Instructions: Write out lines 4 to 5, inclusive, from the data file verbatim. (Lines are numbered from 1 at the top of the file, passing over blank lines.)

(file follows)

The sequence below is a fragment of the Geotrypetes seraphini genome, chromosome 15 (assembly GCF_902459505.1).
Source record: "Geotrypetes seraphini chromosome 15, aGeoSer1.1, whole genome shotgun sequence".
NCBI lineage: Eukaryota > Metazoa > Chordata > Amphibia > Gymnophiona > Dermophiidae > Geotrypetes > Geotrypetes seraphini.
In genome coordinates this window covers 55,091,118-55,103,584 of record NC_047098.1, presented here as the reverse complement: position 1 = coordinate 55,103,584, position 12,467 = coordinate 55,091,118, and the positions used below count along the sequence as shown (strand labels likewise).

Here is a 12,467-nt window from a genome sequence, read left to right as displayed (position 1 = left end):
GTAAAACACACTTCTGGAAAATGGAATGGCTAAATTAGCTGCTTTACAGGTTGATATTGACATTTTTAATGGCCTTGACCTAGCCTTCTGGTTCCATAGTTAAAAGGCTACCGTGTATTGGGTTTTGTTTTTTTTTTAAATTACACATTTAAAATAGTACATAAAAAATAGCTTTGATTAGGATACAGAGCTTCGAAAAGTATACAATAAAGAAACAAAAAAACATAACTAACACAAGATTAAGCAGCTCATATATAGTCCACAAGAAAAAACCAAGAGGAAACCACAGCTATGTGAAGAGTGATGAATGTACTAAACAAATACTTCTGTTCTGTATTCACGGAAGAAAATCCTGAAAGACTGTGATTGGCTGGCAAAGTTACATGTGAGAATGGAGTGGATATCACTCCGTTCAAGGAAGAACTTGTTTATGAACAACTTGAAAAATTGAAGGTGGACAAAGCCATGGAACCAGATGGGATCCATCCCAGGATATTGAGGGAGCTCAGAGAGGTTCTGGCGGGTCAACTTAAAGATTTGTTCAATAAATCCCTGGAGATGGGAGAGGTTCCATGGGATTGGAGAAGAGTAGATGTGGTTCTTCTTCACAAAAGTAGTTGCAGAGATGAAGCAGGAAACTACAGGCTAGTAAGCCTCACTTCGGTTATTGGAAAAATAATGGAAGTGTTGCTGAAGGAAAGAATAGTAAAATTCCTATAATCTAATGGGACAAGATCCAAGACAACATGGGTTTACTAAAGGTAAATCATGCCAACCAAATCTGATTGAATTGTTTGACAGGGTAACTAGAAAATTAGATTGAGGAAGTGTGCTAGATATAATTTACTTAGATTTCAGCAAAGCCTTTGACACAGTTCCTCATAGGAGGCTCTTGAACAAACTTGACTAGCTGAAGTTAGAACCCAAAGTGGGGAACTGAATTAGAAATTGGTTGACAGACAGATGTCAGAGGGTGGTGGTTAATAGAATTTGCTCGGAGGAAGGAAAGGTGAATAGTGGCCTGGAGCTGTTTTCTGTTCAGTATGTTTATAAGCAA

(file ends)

In genome coordinates this window covers 55,091,118-55,103,584 of record NC_047098.1, presented here as the reverse complement: position 1 = coordinate 55,103,584, position 12,467 = coordinate 55,091,118, and the positions used below count along the sequence as shown (strand labels likewise).

Here is a 12,467-nt window from a genome sequence, read left to right as displayed (position 1 = left end):